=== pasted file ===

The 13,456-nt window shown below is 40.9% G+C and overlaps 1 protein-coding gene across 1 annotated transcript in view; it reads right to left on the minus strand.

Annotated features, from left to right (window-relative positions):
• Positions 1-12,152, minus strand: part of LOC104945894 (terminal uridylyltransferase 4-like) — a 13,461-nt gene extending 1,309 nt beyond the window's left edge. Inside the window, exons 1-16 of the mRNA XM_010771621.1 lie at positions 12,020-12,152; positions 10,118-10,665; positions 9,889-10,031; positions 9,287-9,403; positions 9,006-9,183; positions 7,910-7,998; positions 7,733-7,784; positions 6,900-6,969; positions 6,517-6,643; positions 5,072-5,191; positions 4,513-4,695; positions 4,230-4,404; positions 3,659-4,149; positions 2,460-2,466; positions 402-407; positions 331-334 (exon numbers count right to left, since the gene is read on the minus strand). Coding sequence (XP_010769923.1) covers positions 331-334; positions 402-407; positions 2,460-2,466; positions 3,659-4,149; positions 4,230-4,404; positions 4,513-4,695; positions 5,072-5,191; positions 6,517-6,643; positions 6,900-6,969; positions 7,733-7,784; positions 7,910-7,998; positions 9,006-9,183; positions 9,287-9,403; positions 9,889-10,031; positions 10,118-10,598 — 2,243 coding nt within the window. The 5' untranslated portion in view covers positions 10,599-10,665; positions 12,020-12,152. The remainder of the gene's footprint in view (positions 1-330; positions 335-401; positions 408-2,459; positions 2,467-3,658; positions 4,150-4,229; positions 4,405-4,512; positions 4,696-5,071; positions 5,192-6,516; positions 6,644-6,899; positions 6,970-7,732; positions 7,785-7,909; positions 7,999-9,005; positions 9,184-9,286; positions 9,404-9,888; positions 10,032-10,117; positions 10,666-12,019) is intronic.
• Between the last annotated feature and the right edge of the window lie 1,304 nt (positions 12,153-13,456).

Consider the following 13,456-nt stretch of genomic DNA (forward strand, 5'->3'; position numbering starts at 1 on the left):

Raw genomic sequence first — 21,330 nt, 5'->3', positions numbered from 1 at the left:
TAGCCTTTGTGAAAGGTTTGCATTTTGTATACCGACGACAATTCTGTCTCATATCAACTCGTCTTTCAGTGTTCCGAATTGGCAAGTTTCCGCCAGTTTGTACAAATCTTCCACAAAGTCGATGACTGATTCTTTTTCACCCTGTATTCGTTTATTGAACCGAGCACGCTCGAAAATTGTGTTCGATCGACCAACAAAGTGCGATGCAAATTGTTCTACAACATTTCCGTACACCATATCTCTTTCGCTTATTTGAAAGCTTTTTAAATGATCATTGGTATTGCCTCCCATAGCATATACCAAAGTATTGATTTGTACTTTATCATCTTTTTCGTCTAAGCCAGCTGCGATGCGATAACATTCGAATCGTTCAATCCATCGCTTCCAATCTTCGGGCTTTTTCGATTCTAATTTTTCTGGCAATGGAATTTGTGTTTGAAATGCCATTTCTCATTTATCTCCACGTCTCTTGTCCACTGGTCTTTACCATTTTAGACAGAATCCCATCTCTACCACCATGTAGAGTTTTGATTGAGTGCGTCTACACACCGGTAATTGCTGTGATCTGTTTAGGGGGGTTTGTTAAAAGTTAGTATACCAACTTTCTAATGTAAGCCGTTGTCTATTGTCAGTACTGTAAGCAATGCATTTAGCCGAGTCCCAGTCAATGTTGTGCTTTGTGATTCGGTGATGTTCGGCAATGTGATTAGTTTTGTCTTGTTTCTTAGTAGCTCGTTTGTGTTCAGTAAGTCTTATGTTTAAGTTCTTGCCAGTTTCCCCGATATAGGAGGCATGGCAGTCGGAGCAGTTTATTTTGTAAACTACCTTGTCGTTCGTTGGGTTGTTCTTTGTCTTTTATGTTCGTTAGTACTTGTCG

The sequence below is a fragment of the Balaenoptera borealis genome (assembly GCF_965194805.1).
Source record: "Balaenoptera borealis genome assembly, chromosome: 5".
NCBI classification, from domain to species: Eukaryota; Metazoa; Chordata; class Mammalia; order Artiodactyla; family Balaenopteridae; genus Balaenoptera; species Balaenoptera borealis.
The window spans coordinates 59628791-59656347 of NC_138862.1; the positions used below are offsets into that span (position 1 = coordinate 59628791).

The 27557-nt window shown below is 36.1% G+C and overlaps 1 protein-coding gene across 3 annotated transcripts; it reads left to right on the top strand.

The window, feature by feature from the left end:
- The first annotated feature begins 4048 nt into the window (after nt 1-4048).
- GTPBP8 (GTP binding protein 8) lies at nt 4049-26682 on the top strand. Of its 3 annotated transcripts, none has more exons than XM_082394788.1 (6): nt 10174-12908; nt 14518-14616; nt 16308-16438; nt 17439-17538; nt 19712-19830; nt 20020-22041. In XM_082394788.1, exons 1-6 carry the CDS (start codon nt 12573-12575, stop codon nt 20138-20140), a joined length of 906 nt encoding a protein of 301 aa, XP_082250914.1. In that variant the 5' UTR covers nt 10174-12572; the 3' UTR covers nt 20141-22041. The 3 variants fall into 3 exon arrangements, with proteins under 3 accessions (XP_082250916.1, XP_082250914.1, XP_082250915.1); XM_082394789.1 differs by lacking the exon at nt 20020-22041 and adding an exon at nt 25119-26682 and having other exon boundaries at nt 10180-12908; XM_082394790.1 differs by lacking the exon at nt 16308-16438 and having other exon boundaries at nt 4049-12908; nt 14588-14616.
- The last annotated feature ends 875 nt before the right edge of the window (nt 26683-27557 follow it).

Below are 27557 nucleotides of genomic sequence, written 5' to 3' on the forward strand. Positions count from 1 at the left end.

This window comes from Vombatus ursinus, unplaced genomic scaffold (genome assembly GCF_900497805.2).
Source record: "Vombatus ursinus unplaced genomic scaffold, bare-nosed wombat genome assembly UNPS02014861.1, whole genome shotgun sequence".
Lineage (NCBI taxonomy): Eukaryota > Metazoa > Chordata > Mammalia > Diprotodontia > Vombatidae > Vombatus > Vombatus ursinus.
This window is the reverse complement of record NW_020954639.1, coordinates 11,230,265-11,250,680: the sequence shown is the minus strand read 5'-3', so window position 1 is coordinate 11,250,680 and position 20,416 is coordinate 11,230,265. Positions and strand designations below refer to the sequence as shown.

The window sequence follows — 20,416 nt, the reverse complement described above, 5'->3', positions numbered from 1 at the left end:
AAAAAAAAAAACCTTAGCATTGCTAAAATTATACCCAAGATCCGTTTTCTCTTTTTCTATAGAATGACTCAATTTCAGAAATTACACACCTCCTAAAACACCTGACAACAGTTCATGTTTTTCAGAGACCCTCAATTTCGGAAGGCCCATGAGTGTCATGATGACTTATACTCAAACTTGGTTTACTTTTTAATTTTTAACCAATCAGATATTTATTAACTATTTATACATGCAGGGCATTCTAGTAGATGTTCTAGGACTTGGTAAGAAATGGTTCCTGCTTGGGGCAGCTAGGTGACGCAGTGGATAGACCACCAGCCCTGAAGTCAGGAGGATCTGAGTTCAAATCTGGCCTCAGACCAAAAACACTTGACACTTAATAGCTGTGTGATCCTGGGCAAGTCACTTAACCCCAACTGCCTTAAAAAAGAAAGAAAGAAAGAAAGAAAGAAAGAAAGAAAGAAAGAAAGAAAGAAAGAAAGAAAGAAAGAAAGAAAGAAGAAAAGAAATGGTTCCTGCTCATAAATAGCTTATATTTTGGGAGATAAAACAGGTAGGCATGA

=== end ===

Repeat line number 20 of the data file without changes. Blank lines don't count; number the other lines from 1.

Lineage (NCBI taxonomy): Eukaryota > Metazoa > Chordata > Mammalia > Diprotodontia > Vombatidae > Vombatus > Vombatus ursinus.